Were the Indians better armed at the Battle of the Little Bighorn? Yes and no says Richard Allan Fox Jr., author of Archaeology, History, and Custer's Last Battle: The Little Big Horn Re-examined
Custer’s men were initially under no great pressure. The many Indians who were eventually involved accumulated over time, and cautiously infiltrated up the coulees toward Custer’s command. Eventually Lt. Calhoun’s company deployed to disperse the infiltrating hostiles. This set off an Indian counterattack, and the sudden and unexpected disintegration of the southern end of Custer’s line. This disintegration resulted in complete panic and the collapse of the entire command in swift order. (Fox, 287-288)
In Fox’s view it was the sudden disintegration of the southern end Custer’s line that resulted in disaster. Custer’s men were armed with the single shot .45 Springfield carbine. According to anecdotal evidence this carbine had significant problems with jamming, but Fox writes, “Archaeological analyses of cartridge cases…lead to the conclusion that extraction failure was not a significant factor in the defeat of Custer’s battalion.” (Fox, 242) The Indians were armed with repeating Winchester rifles, but Fox tells us, “Range, stopping power, and accuracy combined to make the Springfield carbine technically superior to any repeating rifle of the day. The long range Springfield effectively kept Indians at distances beyond their normal abilities as riflemen.” The effective range of the Springfield exceed that of the Winchester by at least 400 yards. The Springfield carbine remained the official cavalry firearm after the Little Bighorn and until 1893. (Fox, 251) Because of the rugged and broken terrain at the Little Bighorn, the Indians, armed with repeating rifles, were able to creep within firing range of the cavalry, which was unusual, “Thus, the repeater as instrument of shock, coupled with the liability of the single-shot carbine in close-in fighting, probably contributed significantly to demoralization….The shock effect was magnified by the likelihood, based on archaeological data, that the Indians had at least 200 repeating rifles.” (Fox, 253)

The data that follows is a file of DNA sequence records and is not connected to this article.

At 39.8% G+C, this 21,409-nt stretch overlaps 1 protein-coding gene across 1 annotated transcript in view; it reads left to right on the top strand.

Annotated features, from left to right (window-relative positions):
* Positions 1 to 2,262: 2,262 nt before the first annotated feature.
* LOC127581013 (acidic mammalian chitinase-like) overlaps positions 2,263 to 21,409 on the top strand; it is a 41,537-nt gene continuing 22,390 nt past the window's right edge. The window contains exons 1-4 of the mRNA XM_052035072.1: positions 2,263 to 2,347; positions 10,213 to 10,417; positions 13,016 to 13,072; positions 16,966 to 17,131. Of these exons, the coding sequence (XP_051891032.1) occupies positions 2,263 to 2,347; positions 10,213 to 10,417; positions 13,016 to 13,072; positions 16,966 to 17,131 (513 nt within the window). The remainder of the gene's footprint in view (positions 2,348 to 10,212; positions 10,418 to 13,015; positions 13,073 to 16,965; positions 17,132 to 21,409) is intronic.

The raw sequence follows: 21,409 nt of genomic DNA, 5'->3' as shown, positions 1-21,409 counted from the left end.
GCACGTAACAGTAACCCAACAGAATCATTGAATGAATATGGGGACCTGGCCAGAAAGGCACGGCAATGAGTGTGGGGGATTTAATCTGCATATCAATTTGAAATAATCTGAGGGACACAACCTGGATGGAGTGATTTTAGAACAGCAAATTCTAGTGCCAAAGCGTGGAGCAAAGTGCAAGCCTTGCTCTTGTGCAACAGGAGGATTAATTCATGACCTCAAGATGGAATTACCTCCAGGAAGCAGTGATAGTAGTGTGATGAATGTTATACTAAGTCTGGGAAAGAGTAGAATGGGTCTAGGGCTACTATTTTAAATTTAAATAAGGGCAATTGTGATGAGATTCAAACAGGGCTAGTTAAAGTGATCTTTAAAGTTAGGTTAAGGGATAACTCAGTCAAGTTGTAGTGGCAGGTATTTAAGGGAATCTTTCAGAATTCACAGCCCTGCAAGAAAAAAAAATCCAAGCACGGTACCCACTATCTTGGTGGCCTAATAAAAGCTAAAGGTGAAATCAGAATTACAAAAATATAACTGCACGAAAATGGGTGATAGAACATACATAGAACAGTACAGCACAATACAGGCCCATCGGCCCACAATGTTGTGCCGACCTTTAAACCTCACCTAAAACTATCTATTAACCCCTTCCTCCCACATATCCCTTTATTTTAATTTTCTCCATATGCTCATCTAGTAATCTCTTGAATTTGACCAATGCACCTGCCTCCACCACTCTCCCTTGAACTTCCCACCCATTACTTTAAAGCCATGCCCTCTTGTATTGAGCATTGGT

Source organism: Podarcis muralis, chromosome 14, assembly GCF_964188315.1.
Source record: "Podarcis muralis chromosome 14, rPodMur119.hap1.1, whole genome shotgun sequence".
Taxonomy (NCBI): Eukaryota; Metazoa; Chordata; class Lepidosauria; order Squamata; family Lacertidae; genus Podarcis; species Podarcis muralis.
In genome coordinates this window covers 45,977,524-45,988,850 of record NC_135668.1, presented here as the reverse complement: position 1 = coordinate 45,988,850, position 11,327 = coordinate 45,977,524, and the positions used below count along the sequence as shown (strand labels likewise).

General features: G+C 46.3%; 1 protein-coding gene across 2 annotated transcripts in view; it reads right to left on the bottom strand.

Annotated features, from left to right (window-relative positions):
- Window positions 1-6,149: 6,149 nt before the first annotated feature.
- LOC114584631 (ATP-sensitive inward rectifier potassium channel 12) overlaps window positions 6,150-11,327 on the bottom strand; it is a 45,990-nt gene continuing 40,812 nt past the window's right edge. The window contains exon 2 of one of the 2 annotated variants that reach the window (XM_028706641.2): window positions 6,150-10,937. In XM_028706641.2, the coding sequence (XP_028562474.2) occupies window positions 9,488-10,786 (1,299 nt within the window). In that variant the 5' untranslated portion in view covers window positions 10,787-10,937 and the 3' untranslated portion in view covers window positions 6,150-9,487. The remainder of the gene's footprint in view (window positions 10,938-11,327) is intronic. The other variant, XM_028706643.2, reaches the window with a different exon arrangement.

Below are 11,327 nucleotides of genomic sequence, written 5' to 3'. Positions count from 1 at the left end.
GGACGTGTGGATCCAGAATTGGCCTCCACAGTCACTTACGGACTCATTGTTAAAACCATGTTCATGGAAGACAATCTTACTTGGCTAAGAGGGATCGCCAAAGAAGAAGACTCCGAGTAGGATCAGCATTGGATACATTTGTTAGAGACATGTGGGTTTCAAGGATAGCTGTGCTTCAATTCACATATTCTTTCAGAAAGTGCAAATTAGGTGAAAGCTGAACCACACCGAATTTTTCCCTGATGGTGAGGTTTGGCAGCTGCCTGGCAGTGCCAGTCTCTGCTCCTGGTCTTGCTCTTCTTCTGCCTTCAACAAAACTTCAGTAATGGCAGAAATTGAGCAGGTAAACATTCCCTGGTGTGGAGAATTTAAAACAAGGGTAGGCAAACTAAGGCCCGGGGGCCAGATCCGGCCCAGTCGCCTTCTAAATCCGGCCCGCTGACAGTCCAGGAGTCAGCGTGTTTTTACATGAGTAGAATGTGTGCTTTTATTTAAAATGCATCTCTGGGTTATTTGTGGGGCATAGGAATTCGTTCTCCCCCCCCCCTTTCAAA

For almost one hundred and fifty years, Custer has been a Rorschach test of American social and personal values. Whatever else George Armstrong Custer may or may not have been, even in the twenty-first century, he remains the great lightning rod of American history. This book presents portraits of Custer and the Battle of the Little Bighorn as they have appeared in print over successive decades and in the process demonstrates the evolution of American values and priorities.
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